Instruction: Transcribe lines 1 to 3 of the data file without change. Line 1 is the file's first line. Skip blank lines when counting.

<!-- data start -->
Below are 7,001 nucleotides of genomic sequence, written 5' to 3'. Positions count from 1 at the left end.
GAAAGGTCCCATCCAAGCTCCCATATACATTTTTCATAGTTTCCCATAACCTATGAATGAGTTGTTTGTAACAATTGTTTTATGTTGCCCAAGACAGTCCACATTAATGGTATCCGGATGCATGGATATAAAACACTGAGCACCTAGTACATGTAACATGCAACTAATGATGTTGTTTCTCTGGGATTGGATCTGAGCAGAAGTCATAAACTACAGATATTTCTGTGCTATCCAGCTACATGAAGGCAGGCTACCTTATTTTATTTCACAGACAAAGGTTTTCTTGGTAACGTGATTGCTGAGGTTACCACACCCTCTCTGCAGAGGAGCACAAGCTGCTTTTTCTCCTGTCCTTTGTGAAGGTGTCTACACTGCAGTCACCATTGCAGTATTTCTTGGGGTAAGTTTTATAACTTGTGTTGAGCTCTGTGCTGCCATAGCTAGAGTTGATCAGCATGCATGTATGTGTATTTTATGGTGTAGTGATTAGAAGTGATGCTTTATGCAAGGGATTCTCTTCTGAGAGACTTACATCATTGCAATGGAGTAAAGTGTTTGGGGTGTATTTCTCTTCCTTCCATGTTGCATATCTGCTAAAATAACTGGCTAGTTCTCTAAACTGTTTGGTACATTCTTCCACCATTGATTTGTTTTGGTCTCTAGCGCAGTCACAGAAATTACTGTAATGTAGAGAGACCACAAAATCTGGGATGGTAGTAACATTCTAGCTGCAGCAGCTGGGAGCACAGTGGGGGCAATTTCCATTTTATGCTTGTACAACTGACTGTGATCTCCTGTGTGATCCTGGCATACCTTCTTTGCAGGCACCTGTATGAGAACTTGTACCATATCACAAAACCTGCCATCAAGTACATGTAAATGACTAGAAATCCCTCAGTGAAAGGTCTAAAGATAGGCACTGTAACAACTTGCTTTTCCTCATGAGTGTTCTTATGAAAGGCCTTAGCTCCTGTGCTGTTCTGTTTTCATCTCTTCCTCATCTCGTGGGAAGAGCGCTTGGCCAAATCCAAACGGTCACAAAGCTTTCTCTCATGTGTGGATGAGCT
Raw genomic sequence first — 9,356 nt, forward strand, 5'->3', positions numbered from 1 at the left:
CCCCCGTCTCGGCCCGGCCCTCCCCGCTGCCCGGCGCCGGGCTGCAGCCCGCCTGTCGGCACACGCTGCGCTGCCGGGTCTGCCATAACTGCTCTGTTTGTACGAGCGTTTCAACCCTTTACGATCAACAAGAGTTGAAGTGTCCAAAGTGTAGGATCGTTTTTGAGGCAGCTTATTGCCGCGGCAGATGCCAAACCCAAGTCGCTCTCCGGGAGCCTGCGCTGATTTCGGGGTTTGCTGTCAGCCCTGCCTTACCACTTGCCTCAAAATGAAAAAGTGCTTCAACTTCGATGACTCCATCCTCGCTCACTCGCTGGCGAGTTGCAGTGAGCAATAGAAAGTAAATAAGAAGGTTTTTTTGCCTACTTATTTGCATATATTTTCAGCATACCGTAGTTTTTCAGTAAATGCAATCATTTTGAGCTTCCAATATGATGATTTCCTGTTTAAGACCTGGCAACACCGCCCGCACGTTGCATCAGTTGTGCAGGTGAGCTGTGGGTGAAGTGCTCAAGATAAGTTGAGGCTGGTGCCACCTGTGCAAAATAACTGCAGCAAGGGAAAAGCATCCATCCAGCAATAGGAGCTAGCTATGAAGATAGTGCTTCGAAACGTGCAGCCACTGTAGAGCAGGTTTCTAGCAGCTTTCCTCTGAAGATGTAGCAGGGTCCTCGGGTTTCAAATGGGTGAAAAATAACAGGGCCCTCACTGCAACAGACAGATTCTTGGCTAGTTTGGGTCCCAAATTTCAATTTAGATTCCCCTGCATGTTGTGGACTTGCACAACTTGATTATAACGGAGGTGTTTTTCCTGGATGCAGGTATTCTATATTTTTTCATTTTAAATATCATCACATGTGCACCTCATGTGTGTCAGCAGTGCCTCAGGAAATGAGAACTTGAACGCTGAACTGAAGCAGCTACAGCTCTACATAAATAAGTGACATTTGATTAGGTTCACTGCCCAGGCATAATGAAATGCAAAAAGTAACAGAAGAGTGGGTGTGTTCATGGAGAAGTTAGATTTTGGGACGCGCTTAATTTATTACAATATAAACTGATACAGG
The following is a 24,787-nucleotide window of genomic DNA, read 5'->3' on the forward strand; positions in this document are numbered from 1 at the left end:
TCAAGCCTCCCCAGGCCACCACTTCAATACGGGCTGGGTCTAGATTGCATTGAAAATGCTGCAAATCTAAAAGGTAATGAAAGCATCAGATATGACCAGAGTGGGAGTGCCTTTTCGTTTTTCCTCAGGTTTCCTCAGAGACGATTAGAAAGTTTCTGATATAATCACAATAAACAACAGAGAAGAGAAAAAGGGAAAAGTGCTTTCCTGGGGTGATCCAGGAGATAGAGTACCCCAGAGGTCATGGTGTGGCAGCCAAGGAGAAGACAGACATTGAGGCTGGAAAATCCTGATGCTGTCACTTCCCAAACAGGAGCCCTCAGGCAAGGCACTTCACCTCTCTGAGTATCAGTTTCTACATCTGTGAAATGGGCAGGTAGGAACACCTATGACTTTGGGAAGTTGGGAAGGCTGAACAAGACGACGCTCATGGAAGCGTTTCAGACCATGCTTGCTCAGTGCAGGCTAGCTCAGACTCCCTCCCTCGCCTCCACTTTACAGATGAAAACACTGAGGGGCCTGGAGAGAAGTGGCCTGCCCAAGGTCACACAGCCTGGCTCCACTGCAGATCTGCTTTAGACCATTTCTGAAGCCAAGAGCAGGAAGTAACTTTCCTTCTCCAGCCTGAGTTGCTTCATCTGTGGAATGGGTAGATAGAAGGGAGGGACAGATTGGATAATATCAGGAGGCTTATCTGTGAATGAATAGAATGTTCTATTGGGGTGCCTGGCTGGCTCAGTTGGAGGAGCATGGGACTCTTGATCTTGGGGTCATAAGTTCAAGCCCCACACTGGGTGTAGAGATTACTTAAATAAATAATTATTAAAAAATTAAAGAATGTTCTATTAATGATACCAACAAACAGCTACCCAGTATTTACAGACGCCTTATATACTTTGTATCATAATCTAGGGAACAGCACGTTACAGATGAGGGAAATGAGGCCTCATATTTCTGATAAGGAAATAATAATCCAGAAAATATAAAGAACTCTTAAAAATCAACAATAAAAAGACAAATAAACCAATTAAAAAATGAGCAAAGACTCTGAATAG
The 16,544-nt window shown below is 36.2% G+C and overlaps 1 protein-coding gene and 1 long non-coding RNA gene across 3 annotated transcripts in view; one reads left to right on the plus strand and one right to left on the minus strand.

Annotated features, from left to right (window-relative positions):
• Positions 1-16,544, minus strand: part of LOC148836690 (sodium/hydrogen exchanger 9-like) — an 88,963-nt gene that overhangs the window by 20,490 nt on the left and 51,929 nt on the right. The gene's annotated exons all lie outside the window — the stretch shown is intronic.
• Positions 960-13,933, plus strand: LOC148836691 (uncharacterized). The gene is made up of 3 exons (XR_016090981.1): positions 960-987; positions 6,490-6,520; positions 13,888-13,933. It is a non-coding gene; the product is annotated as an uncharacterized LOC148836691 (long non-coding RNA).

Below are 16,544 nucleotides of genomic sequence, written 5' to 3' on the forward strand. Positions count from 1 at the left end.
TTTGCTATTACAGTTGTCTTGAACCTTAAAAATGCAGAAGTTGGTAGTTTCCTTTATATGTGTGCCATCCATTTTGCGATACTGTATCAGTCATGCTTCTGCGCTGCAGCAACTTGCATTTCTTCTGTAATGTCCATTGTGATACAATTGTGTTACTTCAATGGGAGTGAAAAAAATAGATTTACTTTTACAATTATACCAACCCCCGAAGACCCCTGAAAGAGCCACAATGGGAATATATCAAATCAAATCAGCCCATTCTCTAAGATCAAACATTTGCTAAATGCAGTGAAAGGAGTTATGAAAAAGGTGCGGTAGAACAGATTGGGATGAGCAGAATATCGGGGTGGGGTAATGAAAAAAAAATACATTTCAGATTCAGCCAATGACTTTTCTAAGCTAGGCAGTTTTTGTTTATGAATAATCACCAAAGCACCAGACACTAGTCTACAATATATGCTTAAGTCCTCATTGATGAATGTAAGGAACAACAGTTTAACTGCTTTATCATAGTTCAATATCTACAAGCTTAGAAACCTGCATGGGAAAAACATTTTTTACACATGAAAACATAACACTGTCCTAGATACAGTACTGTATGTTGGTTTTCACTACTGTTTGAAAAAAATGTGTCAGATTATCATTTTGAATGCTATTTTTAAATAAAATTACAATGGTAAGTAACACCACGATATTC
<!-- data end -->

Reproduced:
Below are 7,001 nucleotides of genomic sequence, written 5' to 3'. Positions count from 1 at the left end.
GAAAGGTCCCATCCAAGCTCCCATATACATTTTTCATAGTTTCCCATAACCTATGAATGAGTTGTTTGTAACAATTGTTTTATGTTGCCCAAGACAGTCCACATTAATGGTATCCGGATGCATGGATATAAAACACTGAGCACCTAGTACATGTAACATGCAACTAATGATGTTGTTTCTCTGGGATTGGATCTGAGCAGAAGTCATAAACTACAGATATTTCTGTGCTATCCAGCTACATGAAGGCAGGCTACCTTATTTTATTTCACAGACAAAGGTTTTCTTGGTAACGTGATTGCTGAGGTTACCACACCCTCTCTGCAGAGGAGCACAAGCTGCTTTTTCTCCTGTCCTTTGTGAAGGTGTCTACACTGCAGTCACCATTGCAGTATTTCTTGGGGTAAGTTTTATAACTTGTGTTGAGCTCTGTGCTGCCATAGCTAGAGTTGATCAGCATGCATGTATGTGTATTTTATGGTGTAGTGATTAGAAGTGATGCTTTATGCAAGGGATTCTCTTCTGAGAGACTTACATCATTGCAATGGAGTAAAGTGTTTGGGGTGTATTTCTCTTCCTTCCATGTTGCATATCTGCTAAAATAACTGGCTAGTTCTCTAAACTGTTTGGTACATTCTTCCACCATTGATTTGTTTTGGTCTCTAGCGCAGTCACAGAAATTACTGTAATGTAGAGAGACCACAAAATCTGGGATGGTAGTAACATTCTAGCTGCAGCAGCTGGGAGCACAGTGGGGGCAATTTCCATTTTATGCTTGTACAACTGACTGTGATCTCCTGTGTGATCCTGGCATACCTTCTTTGCAGGCACCTGTATGAGAACTTGTACCATATCACAAAACCTGCCATCAAGTACATGTAAATGACTAGAAATCCCTCAGTGAAAGGTCTAAAGATAGGCACTGTAACAACTTGCTTTTCCTCATGAGTGTTCTTATGAAAGGCCTTAGCTCCTGTGCTGTTCTGTTTTCATCTCTTCCTCATCTCGTGGGAAGAGCGCTTGGCCAAATCCAAACGGTCACAAAGCTTTCTCTCATGTGTGGATGAGCT
Raw genomic sequence first — 9,356 nt, forward strand, 5'->3', positions numbered from 1 at the left: